Date of Award


Degree Name

Doctor of Philosophy



First Advisor

Humphries, Michael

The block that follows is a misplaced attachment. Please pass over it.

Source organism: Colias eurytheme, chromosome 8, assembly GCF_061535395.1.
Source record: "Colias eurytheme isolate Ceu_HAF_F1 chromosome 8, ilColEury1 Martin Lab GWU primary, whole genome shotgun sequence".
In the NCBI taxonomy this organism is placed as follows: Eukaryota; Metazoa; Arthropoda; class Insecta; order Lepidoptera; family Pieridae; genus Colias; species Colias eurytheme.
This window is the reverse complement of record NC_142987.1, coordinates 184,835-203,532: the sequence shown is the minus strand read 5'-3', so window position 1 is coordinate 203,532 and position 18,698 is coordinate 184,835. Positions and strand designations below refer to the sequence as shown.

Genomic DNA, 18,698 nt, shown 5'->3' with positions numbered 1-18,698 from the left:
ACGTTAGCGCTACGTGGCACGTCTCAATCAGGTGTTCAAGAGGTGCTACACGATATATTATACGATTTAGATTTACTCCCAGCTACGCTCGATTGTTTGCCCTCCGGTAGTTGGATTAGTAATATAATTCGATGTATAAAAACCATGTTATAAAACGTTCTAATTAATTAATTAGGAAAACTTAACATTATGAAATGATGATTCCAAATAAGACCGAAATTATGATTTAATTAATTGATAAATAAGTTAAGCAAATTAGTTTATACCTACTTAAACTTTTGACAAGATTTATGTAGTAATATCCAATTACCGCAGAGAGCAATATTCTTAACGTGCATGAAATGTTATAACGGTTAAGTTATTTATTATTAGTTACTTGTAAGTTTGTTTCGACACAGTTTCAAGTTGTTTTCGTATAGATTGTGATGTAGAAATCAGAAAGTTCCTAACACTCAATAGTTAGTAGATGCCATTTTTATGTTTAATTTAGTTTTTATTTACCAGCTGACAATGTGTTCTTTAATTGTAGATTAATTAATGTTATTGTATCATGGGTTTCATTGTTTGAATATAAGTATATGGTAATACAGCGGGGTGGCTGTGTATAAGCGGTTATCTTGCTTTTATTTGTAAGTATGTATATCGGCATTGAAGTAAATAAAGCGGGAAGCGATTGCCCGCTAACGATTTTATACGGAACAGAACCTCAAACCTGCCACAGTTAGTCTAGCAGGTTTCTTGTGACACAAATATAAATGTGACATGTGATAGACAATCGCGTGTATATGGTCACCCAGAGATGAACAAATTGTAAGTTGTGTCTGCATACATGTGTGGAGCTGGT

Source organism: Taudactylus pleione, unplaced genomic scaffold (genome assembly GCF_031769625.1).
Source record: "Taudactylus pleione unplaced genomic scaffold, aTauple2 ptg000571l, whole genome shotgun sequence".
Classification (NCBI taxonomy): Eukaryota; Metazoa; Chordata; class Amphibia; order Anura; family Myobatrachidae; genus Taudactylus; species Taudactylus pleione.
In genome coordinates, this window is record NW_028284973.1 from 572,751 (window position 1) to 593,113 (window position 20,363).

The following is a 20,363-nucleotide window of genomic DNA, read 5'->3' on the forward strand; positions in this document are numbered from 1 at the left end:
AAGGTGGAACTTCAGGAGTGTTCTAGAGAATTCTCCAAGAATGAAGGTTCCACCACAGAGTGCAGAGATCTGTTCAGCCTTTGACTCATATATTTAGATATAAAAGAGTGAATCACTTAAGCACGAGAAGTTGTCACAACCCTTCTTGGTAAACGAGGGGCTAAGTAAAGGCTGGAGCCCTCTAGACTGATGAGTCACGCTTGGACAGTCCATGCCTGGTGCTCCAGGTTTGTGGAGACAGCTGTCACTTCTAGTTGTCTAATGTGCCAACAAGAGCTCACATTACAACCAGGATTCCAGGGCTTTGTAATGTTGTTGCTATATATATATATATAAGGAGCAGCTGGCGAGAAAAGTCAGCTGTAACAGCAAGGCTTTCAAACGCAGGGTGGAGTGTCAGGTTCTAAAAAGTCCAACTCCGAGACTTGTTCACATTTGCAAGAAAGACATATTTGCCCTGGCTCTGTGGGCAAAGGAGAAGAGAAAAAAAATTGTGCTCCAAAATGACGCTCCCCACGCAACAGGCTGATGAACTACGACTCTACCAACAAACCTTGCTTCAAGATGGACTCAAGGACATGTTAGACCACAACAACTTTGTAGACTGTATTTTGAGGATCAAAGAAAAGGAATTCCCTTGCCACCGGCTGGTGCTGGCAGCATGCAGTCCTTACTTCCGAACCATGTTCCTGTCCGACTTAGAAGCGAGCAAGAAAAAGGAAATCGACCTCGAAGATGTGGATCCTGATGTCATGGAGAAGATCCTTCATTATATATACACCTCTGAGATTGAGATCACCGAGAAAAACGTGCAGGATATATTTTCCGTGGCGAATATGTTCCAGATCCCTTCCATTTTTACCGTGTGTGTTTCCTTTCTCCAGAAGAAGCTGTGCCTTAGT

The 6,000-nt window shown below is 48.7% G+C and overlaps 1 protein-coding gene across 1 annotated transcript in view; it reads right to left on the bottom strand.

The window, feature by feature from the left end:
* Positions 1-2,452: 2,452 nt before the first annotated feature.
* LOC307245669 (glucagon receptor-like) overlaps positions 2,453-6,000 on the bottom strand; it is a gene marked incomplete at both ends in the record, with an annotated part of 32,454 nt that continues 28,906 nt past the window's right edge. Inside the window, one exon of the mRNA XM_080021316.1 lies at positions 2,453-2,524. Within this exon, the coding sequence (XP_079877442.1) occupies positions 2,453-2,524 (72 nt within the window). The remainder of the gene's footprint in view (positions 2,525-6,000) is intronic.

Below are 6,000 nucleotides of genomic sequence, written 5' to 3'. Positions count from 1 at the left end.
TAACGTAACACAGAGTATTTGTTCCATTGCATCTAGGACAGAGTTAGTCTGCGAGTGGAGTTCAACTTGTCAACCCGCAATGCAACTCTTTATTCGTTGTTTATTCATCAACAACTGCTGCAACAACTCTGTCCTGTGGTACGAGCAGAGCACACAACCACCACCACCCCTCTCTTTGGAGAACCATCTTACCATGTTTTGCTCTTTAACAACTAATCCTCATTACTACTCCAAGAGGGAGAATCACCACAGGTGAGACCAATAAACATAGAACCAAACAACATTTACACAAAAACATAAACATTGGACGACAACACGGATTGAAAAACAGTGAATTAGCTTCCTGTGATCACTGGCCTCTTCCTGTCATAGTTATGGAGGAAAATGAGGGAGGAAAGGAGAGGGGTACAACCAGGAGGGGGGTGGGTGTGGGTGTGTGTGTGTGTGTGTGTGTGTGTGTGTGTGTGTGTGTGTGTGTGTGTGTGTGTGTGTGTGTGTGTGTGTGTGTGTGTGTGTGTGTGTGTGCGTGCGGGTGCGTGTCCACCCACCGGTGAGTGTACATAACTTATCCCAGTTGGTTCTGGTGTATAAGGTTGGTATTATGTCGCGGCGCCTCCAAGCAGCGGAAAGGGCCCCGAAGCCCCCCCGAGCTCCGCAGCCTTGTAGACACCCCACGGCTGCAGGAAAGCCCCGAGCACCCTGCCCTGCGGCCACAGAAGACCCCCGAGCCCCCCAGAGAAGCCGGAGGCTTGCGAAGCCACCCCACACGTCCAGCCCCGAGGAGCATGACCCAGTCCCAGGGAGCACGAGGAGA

Drawing on a theoretical perspective that relies on the “moments of encounter” that Zizek identifies with respect to how Deleuze and Lacan treat ontological concepts, particularly their seminal and interconnected schematics of horizons, as well as of the tropes of identity construction that they relatedly name, “Bodies without Organs” (Deleuze), and, “Organs without Bodies” (Lacan), I first assemble an interpretive scaffolding around Moby-Dick. I argue that, in Moby-Dick, Melville instantiates horizons that perpetuate, as well as sustain, a rhizomatic epistemology of ontology. The nautical vistas dramatized in Moby-Dick are strikingly anti-directional and iterminus, and therefore, they, I argue, expand the archetypal, Lacanian lacunae reminiscent, openness of identity formation and expression that Borges attributes to the prototypical aquatic quest, The Odyssey. Building upon this theoretical scaffolding, throughout the bulk of my dissertation, I then modify Melville’s nautical perspective in order to constellate a distinctive set of variedly boundary-resistant, and simultaneously, although certainly not-incidentally, aquatically framed and racially charged writings by women from across American history. I contemplate how each of these American female authors respond to the inherent moral mandate of the trope of “true womanhood” to reform slavery’s injustices. Specifically, to bind together interpretively these narratives, I illustrate how they can be convincingly read as foregrounding the body as a kind of constructed text, which is directly territorialized by cultural proscriptions, as these boundaries become normalized in and by the written word.




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